Diksha Basu is a writer and actor. She splits her time between New York and Mumbai, India.

Published:  2017
Length:  295 pages
Set in:  New Delhi, India

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The Piano Maker by Kurt Palka

piano makerWhen Helene Giroux arrives in the small coastal village of Saint Homais in Nova Scotia, her presence is instantly the talk of the town.  As she settles in and begins working as the church pianist, the local people begin to accept her — until the police begin asking questions about her mysterious past.

By turns charming and suspenseful, The Piano Maker is a deftly written historical novel that spans two continents — from World War I France to post-war Canada — and grapples with questions of violence, mercy, and sacrifice.

Quote:
“In the thin white light from the sky and the yellow from the streetlamps she crossed the square to the church and at the side entrance used the key the priest had given her.  She stepped inside.  So quiet and dark at this hour.  Only the eternal flame by the altar and the street-side windows gave some light.  She found her way to a front pew and sat there with her hands in her coat pockets.  She looked at the piano, at the fine shape of it, the classic footed legs and the delicate prop stick, and in her mind she could see each part of it, the cabinet pieces still raw from the milling floor, the key-board and its nerve endings, the fine soundboard with the bridge applied.  The harp so heavy it took two men to raise it and four to set it in its lockpoints.”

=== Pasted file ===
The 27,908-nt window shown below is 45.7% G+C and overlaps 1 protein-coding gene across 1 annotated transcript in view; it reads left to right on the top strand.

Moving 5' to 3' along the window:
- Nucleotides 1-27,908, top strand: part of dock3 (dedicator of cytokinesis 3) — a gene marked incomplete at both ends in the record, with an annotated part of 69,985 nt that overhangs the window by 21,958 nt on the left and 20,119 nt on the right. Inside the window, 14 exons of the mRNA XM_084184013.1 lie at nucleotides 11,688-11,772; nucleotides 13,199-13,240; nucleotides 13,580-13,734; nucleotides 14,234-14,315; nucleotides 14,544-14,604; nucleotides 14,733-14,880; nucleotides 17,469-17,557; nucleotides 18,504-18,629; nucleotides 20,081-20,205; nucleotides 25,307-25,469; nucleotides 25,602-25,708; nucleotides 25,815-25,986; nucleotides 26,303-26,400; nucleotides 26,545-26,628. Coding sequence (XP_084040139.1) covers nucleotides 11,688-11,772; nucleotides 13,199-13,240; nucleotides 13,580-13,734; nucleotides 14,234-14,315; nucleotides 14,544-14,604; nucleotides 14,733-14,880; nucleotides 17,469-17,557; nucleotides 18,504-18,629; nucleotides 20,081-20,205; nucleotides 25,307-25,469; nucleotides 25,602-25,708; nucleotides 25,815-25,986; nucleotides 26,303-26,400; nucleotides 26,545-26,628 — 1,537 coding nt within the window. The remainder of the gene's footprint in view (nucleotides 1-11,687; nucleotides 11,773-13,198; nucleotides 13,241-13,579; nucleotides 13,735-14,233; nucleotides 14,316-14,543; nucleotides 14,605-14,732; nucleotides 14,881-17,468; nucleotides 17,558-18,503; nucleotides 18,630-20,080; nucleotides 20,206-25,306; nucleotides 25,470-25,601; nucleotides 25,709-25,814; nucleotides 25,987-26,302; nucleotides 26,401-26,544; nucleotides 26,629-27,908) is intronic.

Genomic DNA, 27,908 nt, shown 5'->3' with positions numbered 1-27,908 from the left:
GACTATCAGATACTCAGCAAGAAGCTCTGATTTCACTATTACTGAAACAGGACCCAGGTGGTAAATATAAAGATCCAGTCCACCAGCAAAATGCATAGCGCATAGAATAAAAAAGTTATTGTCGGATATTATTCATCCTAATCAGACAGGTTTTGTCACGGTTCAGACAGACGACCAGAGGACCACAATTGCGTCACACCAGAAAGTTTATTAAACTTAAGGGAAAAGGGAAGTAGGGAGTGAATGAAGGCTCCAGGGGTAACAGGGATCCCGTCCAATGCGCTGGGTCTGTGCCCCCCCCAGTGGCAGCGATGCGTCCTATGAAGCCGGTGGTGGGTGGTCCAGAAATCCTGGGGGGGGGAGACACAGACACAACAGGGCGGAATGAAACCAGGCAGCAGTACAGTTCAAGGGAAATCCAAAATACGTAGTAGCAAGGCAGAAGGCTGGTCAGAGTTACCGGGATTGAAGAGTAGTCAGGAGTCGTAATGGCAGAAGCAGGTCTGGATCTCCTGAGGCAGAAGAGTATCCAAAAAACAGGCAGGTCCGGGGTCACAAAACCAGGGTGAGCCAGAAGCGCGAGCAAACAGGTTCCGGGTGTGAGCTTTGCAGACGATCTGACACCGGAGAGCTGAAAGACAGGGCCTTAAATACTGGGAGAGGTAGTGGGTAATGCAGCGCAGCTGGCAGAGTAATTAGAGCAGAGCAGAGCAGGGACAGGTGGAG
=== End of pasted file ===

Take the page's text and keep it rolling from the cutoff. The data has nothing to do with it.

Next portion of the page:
Author:
Kurt Palka is a novelist whose books include The Piano Maker and Clara.  He currently lives in Ontario.

Published:  2015
Length:  288 pages
Primary Setting:  Nova Scotia, Canada
Secondary Setting:  Montmagny, France

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Euphoria by Lily King